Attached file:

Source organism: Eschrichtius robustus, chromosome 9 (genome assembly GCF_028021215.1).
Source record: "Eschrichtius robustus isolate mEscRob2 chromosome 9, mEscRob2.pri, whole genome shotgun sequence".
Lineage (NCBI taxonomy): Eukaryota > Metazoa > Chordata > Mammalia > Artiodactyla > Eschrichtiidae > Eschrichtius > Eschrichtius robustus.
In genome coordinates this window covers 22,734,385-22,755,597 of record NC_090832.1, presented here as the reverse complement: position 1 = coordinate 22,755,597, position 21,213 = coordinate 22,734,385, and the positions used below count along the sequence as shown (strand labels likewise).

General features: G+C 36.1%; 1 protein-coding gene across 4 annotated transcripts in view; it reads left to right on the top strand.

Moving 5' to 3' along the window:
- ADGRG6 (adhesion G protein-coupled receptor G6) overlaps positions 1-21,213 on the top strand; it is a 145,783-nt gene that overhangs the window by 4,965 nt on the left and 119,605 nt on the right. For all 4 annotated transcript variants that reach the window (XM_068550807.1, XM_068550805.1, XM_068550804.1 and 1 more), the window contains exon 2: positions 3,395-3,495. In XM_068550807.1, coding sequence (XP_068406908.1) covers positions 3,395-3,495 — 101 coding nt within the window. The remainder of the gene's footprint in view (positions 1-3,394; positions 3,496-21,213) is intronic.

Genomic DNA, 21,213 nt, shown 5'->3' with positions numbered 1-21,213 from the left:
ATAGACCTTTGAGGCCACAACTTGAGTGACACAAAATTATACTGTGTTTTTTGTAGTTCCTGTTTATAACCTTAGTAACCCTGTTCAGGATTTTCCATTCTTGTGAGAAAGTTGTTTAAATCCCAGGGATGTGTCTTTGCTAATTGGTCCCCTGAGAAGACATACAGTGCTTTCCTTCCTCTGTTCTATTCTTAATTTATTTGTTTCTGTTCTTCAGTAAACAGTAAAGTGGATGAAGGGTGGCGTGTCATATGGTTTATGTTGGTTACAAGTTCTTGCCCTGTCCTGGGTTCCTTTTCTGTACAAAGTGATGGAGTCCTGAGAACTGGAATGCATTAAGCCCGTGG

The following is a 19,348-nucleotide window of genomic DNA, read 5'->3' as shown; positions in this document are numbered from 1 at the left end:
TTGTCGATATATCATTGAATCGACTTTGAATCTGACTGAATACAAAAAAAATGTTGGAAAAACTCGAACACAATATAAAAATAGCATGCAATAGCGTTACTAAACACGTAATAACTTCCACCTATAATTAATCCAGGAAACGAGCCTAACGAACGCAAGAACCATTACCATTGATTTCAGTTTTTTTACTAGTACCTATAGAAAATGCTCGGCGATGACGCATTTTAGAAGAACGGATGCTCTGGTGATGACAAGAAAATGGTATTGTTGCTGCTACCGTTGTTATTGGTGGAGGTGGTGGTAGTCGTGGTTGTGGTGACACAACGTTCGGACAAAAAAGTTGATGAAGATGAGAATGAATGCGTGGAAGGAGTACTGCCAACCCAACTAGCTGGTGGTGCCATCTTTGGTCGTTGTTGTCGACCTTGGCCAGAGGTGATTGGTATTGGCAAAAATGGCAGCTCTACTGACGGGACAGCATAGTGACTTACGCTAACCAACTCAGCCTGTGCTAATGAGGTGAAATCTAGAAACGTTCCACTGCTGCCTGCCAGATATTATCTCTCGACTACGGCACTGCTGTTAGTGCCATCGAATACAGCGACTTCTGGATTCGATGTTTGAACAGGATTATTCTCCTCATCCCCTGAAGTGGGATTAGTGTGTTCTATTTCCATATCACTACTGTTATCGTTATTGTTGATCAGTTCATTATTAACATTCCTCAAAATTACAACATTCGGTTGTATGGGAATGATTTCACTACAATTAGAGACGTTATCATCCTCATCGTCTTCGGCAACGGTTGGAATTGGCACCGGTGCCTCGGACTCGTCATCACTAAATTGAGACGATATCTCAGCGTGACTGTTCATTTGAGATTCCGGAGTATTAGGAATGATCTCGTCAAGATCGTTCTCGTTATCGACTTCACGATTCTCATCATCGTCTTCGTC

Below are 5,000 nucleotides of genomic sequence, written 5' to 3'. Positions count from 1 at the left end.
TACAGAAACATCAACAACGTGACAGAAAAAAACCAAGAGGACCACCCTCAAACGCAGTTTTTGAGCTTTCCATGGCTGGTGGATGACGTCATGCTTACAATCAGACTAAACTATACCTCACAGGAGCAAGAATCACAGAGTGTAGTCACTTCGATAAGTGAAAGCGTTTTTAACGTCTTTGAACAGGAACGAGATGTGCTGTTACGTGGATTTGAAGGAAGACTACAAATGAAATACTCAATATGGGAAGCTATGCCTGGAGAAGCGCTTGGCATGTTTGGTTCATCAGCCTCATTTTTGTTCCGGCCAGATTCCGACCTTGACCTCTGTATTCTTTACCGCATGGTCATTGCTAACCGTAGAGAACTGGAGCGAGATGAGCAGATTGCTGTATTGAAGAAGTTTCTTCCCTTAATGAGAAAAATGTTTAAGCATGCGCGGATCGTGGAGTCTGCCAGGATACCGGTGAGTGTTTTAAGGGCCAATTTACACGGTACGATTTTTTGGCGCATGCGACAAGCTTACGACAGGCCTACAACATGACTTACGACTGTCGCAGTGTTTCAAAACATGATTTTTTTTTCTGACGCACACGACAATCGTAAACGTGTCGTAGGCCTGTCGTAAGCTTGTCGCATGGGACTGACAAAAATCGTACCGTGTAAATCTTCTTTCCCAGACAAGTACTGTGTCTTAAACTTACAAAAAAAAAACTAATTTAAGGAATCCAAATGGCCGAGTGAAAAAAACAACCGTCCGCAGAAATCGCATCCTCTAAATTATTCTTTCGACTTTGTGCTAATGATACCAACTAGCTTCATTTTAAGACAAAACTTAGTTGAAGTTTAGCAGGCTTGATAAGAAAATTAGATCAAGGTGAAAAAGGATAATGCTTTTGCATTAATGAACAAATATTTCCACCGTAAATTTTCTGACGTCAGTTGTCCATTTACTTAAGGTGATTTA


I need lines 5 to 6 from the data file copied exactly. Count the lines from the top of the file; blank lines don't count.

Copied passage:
General features: G+C 36.1%; 1 protein-coding gene across 4 annotated transcripts in view; it reads left to right on the top strand.

Moving 5' to 3' along the window: